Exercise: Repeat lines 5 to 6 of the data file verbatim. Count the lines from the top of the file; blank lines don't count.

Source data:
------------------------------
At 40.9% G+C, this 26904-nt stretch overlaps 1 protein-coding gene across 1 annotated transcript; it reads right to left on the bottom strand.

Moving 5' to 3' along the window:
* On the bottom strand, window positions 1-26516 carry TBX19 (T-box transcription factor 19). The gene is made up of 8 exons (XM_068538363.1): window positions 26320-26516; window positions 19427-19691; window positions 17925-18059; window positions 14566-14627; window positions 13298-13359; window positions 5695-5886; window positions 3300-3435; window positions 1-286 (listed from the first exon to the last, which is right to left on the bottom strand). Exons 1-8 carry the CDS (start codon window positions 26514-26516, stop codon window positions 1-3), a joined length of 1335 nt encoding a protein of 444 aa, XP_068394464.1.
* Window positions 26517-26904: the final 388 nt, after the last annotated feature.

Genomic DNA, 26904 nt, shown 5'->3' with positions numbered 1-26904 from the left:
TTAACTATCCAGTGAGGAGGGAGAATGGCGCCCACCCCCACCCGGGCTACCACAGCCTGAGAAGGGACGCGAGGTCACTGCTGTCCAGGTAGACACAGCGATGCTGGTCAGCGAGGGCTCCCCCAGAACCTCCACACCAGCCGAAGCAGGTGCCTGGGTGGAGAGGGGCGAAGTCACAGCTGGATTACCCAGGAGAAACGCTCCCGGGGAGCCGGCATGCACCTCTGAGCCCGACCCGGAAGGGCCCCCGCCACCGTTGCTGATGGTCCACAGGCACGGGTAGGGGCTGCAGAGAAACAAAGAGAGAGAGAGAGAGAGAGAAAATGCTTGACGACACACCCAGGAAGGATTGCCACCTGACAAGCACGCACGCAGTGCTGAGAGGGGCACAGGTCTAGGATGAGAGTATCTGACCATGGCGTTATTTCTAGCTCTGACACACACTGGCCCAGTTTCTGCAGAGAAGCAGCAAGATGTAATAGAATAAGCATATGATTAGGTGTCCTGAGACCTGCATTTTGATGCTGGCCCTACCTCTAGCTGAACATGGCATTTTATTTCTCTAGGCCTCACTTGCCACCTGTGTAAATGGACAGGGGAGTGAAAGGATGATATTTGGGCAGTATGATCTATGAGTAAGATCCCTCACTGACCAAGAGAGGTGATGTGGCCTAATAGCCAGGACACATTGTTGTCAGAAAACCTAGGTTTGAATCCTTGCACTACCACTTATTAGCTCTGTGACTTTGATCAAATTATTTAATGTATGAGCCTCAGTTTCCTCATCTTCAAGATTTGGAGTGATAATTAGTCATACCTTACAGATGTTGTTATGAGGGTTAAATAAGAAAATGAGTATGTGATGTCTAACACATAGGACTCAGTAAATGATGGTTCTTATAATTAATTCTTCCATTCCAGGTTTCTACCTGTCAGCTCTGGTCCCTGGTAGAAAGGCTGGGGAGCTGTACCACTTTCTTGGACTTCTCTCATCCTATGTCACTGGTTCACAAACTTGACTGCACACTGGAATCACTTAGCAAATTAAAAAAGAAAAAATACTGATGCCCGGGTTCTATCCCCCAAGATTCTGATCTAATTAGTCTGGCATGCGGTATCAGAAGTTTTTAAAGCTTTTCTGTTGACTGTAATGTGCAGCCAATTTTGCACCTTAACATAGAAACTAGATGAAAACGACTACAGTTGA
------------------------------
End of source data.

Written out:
Genomic DNA, 26904 nt, shown 5'->3' with positions numbered 1-26904 from the left:
TTAACTATCCAGTGAGGAGGGAGAATGGCGCCCACCCCCACCCGGGCTACCACAGCCTGAGAAGGGACGCGAGGTCACTGCTGTCCAGGTAGACACAGCGATGCTGGTCAGCGAGGGCTCCCCCAGAACCTCCACACCAGCCGAAGCAGGTGCCTGGGTGGAGAGGGGCGAAGTCACAGCTGGATTACCCAGGAGAAACGCTCCCGGGGAGCCGGCATGCACCTCTGAGCCCGACCCGGAAGGGCCCCCGCCACCGTTGCTGATGGTCCACAGGCACGGGTAGGGGCTGCAGAGAAACAAAGAGAGAGAGAGAGAGAGAGAAAATGCTTGACGACACACCCAGGAAGGATTGCCACCTGACAAGCACGCACGCAGTGCTGAGAGGGGCACAGGTCTAGGATGAGAGTATCTGACCATGGCGTTATTTCTAGCTCTGACACACACTGGCCCAGTTTCTGCAGAGAAGCAGCAAGATGTAATAGAATAAGCATATGATTAGGTGTCCTGAGACCTGCATTTTGATGCTGGCCCTACCTCTAGCTGAACATGGCATTTTATTTCTCTAGGCCTCACTTGCCACCTGTGTAAATGGACAGGGGAGTGAAAGGATGATATTTGGGCAGTATGATCTATGAGTAAGATCCCTCACTGACCAAGAGAGGTGATGTGGCCTAATAGCCAGGACACATTGTTGTCAGAAAACCTAGGTTTGAATCCTTGCACTACCACTTATTAGCTCTGTGACTTTGATCAAATTATTTAATGTATGAGCCTCAGTTTCCTCATCTTCAAGATTTGGAGTGATAATTAGTCATACCTTACAGATGTTGTTATGAGGGTTAAATAAGAAAATGAGTATGTGATGTCTAACACATAGGACTCAGTAAATGATGGTTCTTATAATTAATTCTTCCATTCCAGGTTTCTACCTGTCAGCTCTGGTCCCTGGTAGAAAGGCTGGGGAGCTGTACCACTTTCTTGGACTTCTCTCATCCTATGTCACTGGTTCACAAACTTGACTGCACACTGGAATCACTTAGCAAATTAAAAAAGAAAAAATACTGATGCCCGGGTTCTATCCCCCAAGATTCTGATCTAATTAGTCTGGCATGCGGTATCAGAAGTTTTTAAAGCTTTTCTGTTGACTGTAATGTGCAGCCAATTTTGCACCTTAACATAGAAACTAGATGAAAACGACTACAGTTGA